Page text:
In the briskness of the winter air on 1939-1940, the French soldiers’ will to fight evaporated like his breath. The Germans asked, "Where are the British troops?" Millions of leaflets showing a vivid drawing of tired and dirty French soldiers in forward positions while a French woman lay in the arms of a British soldier was the answer that Goebbels provided.

He points out that German loudspeakers constantly repeated that message that The British troops were not in the Maginot Line and that they were instead back in Paris with French women.

Sefton Delmer, a reporter with the French Army who would later become an official of the British wartime propaganda agency, recalls his visit to the French front in 1939. He was shown a leaflet:

...Which consisted of a small picture on a thin piece of paper showing a French soldier doing his duty at the front. However, if one held the picture to the light, the scene underwent a complete change. In place of the Brave poilu one now saw in minute salacious detail, a British Tommy fornicating with what the caption told us was the Frenchman’s fiancée.

The Germans loved these "divide and conquer" themes. They often attempted to drive a wedge between the American and British troops, soldiers and civilian "slackers" at home, Christians and Jews, and even African-Americans and Caucasians.

We find many written references of these campaigns. John Baker White tells us in The Big Lie (Pan Books Ltd., London, 1958) that:

Goebbels had a wonderful theme for the bitter winter of 1939-1940. The British forces were back, well away from the Germans, on the Franco-Belgian frontier. He was not slow to paint to the French a picture of drunken soldiery living in comfort, seducing their wives and daughters. Many French soldiers were found to be passing from hand-to-hand a postcard which was the photograph of the then Secretary of State for War, sitting between two scantily-clad cabaret artistes in a Paris nightclub. Actually it had been taken months before the war started, but all the Germans had to do was print on the back: ‘While you sit in the line this is what the British are doing with your wives’.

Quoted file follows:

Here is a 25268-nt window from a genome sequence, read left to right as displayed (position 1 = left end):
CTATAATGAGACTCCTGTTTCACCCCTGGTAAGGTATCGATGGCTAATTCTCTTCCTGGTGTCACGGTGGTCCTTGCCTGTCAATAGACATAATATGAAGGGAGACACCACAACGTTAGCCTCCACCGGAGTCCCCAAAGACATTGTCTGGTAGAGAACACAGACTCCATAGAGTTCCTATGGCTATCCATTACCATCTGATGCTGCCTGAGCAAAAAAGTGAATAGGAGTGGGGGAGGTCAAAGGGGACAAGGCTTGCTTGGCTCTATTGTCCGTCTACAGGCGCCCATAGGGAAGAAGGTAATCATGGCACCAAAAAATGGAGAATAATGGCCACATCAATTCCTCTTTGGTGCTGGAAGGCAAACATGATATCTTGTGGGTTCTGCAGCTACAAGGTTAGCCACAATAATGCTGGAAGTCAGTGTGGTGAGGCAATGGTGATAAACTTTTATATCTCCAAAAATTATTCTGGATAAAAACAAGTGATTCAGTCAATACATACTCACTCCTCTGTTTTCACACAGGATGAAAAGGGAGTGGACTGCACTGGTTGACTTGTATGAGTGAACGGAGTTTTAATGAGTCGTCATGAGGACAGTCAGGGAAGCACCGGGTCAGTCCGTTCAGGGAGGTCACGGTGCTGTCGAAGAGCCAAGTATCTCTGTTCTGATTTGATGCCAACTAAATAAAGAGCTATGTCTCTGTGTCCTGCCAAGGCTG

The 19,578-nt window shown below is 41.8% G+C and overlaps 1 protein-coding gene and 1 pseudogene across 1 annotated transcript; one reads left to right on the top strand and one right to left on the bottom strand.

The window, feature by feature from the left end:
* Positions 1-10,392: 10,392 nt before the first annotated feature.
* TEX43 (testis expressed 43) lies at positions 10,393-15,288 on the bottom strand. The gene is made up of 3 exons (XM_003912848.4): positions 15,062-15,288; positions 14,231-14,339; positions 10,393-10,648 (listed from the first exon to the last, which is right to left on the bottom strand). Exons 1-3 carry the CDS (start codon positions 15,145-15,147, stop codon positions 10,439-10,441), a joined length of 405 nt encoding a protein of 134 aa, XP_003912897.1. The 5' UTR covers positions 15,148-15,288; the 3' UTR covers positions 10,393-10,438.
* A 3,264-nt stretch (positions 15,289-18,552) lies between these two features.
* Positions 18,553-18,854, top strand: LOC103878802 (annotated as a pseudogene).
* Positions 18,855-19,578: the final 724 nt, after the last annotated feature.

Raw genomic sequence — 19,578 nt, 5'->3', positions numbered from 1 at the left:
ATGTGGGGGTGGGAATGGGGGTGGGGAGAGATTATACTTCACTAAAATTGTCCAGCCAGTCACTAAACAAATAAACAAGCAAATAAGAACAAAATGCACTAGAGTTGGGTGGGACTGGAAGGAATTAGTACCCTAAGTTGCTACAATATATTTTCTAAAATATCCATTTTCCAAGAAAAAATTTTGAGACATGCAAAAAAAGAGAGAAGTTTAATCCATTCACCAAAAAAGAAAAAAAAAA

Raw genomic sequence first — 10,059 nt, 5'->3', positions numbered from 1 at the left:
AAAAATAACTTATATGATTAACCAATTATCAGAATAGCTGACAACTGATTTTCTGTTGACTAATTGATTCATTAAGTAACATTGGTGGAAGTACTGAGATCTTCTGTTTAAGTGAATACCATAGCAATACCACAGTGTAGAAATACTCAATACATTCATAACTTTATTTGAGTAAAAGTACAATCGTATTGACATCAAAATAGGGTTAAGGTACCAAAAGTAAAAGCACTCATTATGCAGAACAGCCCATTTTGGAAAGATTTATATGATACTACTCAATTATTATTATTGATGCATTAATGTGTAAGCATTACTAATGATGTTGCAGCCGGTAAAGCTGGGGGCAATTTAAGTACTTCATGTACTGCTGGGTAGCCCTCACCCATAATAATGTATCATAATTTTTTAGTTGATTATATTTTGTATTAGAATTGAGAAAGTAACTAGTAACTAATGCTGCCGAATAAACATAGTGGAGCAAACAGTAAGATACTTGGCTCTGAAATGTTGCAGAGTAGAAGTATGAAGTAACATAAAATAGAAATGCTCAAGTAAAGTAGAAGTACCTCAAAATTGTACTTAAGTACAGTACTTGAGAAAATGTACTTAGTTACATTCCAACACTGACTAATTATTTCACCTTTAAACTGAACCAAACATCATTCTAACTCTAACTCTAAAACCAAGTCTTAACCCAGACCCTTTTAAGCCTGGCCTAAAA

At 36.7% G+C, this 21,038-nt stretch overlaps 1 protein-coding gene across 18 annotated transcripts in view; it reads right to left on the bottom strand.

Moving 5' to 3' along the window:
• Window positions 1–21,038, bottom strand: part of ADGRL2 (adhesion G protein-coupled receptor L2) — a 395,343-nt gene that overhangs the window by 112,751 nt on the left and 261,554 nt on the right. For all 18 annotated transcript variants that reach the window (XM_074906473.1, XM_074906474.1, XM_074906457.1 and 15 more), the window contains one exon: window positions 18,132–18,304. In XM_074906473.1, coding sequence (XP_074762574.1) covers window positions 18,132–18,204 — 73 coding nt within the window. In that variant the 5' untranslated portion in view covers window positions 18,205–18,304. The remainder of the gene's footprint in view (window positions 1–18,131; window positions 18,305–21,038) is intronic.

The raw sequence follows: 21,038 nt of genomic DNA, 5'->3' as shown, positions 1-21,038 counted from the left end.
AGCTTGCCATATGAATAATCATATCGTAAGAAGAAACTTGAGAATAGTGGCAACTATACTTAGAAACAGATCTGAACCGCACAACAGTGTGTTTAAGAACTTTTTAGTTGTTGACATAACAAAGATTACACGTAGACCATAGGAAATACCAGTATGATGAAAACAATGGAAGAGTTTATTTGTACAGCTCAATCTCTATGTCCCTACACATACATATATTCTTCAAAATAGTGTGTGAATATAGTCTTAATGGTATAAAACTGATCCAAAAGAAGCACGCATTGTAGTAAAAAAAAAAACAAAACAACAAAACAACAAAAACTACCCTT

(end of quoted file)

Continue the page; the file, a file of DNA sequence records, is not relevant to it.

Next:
German Sexual PSYOP

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Where is Tommy Staying? – First Type

We will first discuss and illustrate German sexual propaganda leaflets. There are a number of different variations of the see-through type leaflet. The best-known types are a series produced on cardboard about the same size as a postcard (11 x 15 cm).

All of these see-through cards were produced by German military propagandists. I first wrote about these cards in an article entitled “Postcards to the Enemy,” the Society of Philatelic Americans Journal, July 1971.

In April 1940, French soldiers along the Maginot Line received a German airdrop of thousands of colorful cardboard leaflets, which showed brave troops fighting and dying in front of a barbed-wire emplacement. Above the men is a clear area of the sky and the words "Ou le Tommy est-il Reste?" ("Where is Tommy staying?"). When one holds this card to the light, a second scene appears. It shows British officers and soldiers cavorting behind the lines with French women. There are six known varieties of this card. The see-through sexual scenes depict a soldier and woman in a salon; three women and 5 soldiers on a street (all fully clothed); four women and 4 men in a cabaret; four women and 3 soldiers on a staircase; four women and 3 soldiers in a cabaret; and five women and 5 soldiers in a cabaret. The initial printing at the beginning of April 1940 was about 133,000 of each card. On 5 April 1940, an additional 1,000,000 of each were ordered. The cards were airdropped on the French troops from early April to early June 1940.

Bernard Wilkin and Maude Williams say in German Wartime Anglophobic Propaganda in France, 1914–1945 published in Wartime History: